Dispute over $5 escalates at SUNY student newspaper

Student Press Law Center | The Stylus

The Stylus, the student newspaper at the State University of New York at Brockport, whacked a hornets' nest when it asked the student government's business manager about a small amount of money that appeared to have gone missing, Sara Tirrito writes:

Last month, Stylus staff noticed that $5.03 was missing in an accounting of money that the paper had fundraised for the Red Cross, [Stylus Editor-in-Chief Cassandra] Negley said. Stylus Business Manager Lois Caldwell and Negley then asked Student Government Business Manager Kathy Yarid, who could not explain the discrepancy.

After her discussion with Stylus staff members, Yarid called Caldwell and threatened that “there would be hell to pay” if her name appeared in the paper, Caldwell said.

Following this incident, Yarid then began enforcing a previously looser timecard deadline and the paper's staff didn't get paid.

In the past, Yarid has accepted late timecards and had never mentioned the deadline.

“[I didn’t enforce it] because I was being agreeable,” Yarid said. “I don’t have to enforce it if I don’t want to.”

Incredibly, things escalated: Negley was asked to testify before a student government committee over how the paper spent $800 for the paper's "Welcome Weekend issue," according to a Stylus account. And then...take it away, Student Press Law Center:

Then, on Wednesday, Negley was alerted to a Twitter post directed at the paper that said, “@brockportstylus someone please break negleys fingers and greatly improve the quality of this toilet paper you call the stylus [sic].”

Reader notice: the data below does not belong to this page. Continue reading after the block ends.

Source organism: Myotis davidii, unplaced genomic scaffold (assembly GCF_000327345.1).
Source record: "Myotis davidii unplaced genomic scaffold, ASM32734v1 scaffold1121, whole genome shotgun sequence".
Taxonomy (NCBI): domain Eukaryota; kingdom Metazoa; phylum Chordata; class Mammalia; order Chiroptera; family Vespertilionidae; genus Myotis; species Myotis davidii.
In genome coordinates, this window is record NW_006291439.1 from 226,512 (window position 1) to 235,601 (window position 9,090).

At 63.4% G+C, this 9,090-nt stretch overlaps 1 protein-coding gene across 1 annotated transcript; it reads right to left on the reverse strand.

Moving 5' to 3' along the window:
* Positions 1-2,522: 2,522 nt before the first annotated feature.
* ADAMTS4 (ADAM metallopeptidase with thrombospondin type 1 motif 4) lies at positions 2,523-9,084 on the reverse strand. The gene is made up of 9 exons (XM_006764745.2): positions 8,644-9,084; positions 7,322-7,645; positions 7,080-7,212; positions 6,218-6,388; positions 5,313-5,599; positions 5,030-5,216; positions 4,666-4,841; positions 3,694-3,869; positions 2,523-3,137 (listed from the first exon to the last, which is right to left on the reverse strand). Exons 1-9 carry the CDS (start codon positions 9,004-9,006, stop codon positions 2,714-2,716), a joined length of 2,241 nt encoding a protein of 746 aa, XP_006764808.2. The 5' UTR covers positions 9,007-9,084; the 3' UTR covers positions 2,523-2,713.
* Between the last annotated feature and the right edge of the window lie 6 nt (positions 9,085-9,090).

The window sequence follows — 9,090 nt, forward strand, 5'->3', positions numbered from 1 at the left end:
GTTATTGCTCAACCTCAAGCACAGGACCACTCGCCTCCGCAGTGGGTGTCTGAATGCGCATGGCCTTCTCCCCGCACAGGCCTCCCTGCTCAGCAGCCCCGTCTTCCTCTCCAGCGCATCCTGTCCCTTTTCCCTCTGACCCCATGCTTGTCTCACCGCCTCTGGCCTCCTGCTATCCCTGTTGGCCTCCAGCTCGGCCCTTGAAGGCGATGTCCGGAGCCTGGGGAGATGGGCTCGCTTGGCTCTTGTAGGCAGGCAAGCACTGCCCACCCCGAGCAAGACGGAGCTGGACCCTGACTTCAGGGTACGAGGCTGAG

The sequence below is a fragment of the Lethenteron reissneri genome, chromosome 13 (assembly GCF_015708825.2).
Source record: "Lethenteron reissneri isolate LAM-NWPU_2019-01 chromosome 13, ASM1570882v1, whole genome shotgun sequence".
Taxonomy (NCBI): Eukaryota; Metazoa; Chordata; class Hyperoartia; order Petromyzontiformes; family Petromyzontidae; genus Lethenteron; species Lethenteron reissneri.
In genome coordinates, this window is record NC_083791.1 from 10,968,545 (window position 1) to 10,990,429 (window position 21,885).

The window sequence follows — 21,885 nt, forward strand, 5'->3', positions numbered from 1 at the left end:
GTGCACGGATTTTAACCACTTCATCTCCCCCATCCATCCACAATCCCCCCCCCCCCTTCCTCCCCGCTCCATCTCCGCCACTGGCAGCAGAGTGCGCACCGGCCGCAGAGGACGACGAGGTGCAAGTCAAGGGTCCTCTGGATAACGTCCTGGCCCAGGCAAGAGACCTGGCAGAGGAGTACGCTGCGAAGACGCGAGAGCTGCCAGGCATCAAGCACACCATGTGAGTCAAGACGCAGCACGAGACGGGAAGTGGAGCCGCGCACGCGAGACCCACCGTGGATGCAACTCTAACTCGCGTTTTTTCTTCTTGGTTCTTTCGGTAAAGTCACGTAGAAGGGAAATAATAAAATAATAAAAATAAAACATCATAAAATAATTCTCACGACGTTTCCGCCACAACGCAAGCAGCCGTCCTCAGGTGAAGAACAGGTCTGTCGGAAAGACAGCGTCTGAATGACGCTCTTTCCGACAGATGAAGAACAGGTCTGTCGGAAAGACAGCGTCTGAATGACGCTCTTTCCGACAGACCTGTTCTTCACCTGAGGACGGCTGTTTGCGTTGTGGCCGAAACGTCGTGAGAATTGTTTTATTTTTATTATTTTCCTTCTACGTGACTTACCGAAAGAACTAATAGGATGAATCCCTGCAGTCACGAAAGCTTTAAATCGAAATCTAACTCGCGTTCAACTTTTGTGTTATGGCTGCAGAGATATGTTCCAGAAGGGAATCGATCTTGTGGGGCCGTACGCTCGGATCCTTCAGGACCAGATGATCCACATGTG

The tweet came from a user named @LedoggyReptar and has since been deleted. Negley took a screenshot and reported the tweet to police as a threat. According to a campus police report, officers interviewed Brian Witmer, the student government vice president, about the account.

Witmer said he does not know what individual maintains the account, which is about a year old. He did confirm that the account impersonates his dog, Reptar.

"The fate of the missing five dollars has not yet been discovered," Tirrito writes.

  • Andrew Beaujon

    Andrew Beaujon reported on the media for Poynter from 2012 to 2015. He was previously arts editor at TBD.com and managing editor of Washington City Paper. He's the author of the 2006 book "Body Piercing Saved My Life," about Christian rock and evangelical Christian culture.


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